Alzheimer’s and Brain Awareness Month

June is Alzheimer’s and Brain Awareness Month.  During this month, the Alzheimer’s Association is asking healthcare providers to raise awareness about Alzheimer’s disease and dementia.

Alzheimer’s disease affects over 5 million Americans and is fatal.  It is a progressive brain disease that currently has no cure.  Alzheimer’s is more than memory loss and can appear through a variety of signs and symptoms such as:

  • Memory loss
  • Difficulty planning and solving problems
  • Difficulty completing familiar tasks
  • Difficulty determining time or place
  • Difficulty finding the right words
  • Misplacing items often
  • Difficulty making decisions
  • Personality and mood changes
  • Withdrawing from work and social events

Alzheimer’s, unlike Dementia (which is syndrome that affects mental cognitive tasks such as memory and reasoning) causes the person to lose the ability to carry out the simplest tasks.

Jamaica Hospital is committed to raising awareness about Alzheimer’s disease and Dementia through social media and providing medical services to those who are experiencing the signs and symptoms of Alzheimer’s disease.

If you or a loved one has questions or concerns and would like to see a medical professional, call Jamaica Hospital Medical Center’s Ambulatory Care Center for an appointment at 718-206-7001.

To learn more about Alzheimer’s disease, visit www.act.alz.org

All content of this newsletter is intended for general information purposes only and is not intended or implied to be a substitute for professional medical advice, diagnosis or treatment. Please consult a medical professional before adopting any of the suggestions on this page. You must never disregard professional medical advice or delay seeking medical treatment based upon any content of this newsletter. PROMPTLY CONSULT YOUR PHYSICIAN OR CALL 911 IF YOU BELIEVE YOU HAVE A MEDICAL EMERGENCY.

Tics- Symptoms, Diagnosis and Treatment

imsis560-015At some point in our lives, we have all experienced some form of an uncontrollable muscle spasm or twitch. These “tics” as they are commonly referred to are normally harmless and don’t last long. In some cases however, they are the result of a child onset, neurodevelopmental condition known as a tic disorder.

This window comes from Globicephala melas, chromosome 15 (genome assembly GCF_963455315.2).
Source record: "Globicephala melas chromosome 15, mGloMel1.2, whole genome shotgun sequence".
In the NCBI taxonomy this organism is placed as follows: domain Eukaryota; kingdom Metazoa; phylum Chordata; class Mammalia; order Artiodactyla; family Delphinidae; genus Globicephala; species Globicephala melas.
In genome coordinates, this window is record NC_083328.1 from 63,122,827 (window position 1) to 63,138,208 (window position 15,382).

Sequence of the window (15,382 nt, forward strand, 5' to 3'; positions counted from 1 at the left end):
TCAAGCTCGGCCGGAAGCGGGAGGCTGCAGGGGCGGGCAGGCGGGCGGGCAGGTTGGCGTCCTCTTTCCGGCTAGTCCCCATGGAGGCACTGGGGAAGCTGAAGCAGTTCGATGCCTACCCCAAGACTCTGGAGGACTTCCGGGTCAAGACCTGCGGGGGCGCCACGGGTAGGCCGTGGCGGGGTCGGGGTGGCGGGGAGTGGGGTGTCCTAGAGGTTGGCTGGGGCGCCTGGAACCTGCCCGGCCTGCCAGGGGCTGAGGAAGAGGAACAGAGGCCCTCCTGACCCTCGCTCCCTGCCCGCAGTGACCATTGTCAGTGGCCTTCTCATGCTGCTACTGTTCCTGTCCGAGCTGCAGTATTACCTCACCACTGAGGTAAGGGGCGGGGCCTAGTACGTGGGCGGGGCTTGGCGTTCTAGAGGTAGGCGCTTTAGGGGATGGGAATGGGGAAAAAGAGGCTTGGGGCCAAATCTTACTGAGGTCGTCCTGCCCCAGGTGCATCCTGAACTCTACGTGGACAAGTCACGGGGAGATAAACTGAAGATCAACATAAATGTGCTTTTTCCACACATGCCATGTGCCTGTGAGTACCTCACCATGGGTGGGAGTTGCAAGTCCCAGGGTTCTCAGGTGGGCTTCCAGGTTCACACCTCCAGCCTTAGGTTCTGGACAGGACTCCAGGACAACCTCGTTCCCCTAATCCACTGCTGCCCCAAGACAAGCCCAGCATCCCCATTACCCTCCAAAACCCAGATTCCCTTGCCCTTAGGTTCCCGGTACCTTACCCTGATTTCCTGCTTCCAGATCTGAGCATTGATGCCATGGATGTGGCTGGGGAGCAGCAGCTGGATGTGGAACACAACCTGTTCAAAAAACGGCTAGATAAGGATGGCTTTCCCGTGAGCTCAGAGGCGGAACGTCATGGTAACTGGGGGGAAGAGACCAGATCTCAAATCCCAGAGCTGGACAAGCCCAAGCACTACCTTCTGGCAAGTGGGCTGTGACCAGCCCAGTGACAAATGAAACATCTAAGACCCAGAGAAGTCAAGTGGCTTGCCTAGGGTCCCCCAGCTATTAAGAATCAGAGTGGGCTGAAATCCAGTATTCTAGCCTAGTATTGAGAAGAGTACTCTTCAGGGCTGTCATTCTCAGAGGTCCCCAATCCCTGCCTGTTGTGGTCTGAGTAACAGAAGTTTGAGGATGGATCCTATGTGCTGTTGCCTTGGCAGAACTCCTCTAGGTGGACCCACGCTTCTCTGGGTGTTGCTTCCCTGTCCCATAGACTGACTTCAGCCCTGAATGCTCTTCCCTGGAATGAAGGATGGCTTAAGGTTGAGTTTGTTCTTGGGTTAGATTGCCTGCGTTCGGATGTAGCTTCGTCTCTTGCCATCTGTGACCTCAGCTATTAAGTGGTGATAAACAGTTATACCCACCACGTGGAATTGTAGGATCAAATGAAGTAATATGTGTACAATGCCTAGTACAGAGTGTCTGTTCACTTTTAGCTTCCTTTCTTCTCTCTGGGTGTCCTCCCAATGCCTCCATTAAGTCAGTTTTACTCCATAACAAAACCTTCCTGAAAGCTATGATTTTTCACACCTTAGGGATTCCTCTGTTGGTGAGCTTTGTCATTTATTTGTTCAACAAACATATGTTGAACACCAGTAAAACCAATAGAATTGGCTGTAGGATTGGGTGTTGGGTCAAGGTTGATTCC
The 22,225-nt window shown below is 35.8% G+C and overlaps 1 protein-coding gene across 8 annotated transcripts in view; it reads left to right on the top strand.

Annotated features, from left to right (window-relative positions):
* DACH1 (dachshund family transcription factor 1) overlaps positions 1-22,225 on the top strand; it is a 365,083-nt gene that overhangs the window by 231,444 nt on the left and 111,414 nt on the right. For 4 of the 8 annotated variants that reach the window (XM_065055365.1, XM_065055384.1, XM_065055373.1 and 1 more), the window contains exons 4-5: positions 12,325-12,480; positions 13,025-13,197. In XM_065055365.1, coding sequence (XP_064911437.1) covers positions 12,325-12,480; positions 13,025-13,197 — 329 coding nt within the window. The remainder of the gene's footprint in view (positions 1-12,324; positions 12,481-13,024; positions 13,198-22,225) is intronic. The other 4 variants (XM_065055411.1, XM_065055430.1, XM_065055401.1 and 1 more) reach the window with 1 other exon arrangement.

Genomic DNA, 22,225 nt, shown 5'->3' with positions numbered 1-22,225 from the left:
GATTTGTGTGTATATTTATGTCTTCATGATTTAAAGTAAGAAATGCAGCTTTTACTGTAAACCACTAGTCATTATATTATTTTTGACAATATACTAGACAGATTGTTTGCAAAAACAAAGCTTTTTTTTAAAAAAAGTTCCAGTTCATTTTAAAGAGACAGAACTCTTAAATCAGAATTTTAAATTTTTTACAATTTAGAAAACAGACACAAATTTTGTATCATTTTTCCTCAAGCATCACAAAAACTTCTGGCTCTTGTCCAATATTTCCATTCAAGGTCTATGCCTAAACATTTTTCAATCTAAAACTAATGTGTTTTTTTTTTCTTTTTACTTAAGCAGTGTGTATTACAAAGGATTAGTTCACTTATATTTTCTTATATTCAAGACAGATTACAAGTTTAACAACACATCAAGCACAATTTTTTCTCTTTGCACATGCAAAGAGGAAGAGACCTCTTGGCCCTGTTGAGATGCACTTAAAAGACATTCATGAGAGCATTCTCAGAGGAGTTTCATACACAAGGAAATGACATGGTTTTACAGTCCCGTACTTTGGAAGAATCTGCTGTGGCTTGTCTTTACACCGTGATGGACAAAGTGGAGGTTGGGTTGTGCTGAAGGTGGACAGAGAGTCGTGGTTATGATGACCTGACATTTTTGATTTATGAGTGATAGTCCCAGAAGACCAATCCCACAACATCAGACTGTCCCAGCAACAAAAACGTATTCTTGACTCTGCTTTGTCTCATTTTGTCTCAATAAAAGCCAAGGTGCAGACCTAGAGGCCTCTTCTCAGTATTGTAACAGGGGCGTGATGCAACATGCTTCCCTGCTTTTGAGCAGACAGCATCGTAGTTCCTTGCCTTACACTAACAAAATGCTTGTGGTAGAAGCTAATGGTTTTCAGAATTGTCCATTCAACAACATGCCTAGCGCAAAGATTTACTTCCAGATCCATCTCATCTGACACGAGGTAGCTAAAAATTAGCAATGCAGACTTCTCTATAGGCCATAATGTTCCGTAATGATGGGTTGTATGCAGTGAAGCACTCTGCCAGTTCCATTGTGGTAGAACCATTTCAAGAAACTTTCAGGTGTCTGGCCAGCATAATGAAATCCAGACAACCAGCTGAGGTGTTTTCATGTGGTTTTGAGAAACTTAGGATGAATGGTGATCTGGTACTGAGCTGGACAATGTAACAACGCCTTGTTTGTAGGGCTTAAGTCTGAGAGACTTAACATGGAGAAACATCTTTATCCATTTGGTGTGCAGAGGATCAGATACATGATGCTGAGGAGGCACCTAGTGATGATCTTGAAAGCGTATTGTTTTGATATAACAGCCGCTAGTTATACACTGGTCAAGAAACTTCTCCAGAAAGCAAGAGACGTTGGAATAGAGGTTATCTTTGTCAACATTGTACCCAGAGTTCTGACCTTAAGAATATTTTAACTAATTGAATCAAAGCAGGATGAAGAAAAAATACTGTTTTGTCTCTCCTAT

Tics are involuntary, repetitive movements or vocalizations and are distinguished as either motor or vocal/phonic in nature

  • Motor tics are short-lasting, sudden movements that most often take place in the head and neck region. Simple motor tics include, but are not limited to, eye blinking, head bobbing, jaw movements, shoulder shrugging, and neck stretching.
  • Vocal or phonic tics produce a sound. Examples include, but are not limited to sniffing, throat clearing, grunting, hooting, and shouting. Complex vocal tics involve the usage of words or phrases and in rare cases, inappropriate language is used.

Those with tic disorders explain experiencing a tingling sensation that can only be relieved by performing the tic. They might be able to momentarily suppress a tic, but doing so only creates a level of discomfort that can only be relieved by performing the tic.

Approximately 25% of all children experience some type of tic disorder, with boys being far more likely to develop a disorder than girls. Tic disorders usually emerge develop in children between the ages of five and seven. They tend to increase in frequency between the ages of eight to twelve. Most children with tic disorders see their symptoms dissipate or totally resolve themselves during late adolescence.

Tic disorders are distinguished by the types of tics present and by the length of time that the tics have been present.

  • Transient tic disorder – This disorder most commonly appears in youth. It affects between 5% and 25% of school-age children. Transient tic disorder is characterized by the presence of one or more tics for at least one month but less than one year. The majority of tics seen in this disorder are motor tics, though vocal tics may also be present.